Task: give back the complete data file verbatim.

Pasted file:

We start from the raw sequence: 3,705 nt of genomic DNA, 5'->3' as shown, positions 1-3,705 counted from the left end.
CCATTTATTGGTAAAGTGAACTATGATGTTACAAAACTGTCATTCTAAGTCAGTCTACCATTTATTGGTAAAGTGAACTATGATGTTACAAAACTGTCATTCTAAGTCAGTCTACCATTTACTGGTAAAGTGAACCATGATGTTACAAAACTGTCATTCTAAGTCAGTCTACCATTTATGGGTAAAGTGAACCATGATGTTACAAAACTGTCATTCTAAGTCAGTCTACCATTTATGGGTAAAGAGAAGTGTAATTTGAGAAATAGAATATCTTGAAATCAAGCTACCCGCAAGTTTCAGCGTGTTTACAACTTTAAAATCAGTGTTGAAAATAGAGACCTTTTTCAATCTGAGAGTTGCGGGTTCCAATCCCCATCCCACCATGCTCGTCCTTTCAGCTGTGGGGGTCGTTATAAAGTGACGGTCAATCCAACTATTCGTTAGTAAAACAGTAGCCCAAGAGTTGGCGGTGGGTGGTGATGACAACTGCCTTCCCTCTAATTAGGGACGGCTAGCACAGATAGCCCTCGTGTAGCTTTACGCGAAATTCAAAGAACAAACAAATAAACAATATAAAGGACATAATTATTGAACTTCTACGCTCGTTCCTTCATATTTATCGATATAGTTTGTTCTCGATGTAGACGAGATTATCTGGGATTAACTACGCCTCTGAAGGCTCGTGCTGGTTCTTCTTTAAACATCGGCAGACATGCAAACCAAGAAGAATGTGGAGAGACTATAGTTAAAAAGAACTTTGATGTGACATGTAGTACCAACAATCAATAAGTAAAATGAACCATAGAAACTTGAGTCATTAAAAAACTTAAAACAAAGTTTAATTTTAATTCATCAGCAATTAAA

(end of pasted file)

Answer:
We start from the raw sequence: 3,705 nt of genomic DNA, 5'->3' as shown, positions 1-3,705 counted from the left end.
CCATTTATTGGTAAAGTGAACTATGATGTTACAAAACTGTCATTCTAAGTCAGTCTACCATTTATTGGTAAAGTGAACTATGATGTTACAAAACTGTCATTCTAAGTCAGTCTACCATTTACTGGTAAAGTGAACCATGATGTTACAAAACTGTCATTCTAAGTCAGTCTACCATTTATGGGTAAAGTGAACCATGATGTTACAAAACTGTCATTCTAAGTCAGTCTACCATTTATGGGTAAAGAGAAGTGTAATTTGAGAAATAGAATATCTTGAAATCAAGCTACCCGCAAGTTTCAGCGTGTTTACAACTTTAAAATCAGTGTTGAAAATAGAGACCTTTTTCAATCTGAGAGTTGCGGGTTCCAATCCCCATCCCACCATGCTCGTCCTTTCAGCTGTGGGGGTCGTTATAAAGTGACGGTCAATCCAACTATTCGTTAGTAAAACAGTAGCCCAAGAGTTGGCGGTGGGTGGTGATGACAACTGCCTTCCCTCTAATTAGGGACGGCTAGCACAGATAGCCCTCGTGTAGCTTTACGCGAAATTCAAAGAACAAACAAATAAACAATATAAAGGACATAATTATTGAACTTCTACGCTCGTTCCTTCATATTTATCGATATAGTTTGTTCTCGATGTAGACGAGATTATCTGGGATTAACTACGCCTCTGAAGGCTCGTGCTGGTTCTTCTTTAAACATCGGCAGACATGCAAACCAAGAAGAATGTGGAGAGACTATAGTTAAAAAGAACTTTGATGTGACATGTAGTACCAACAATCAATAAGTAAAATGAACCATAGAAACTTGAGTCATTAAAAAACTTAAAACAAAGTTTAATTTTAATTCATCAGCAATTAAA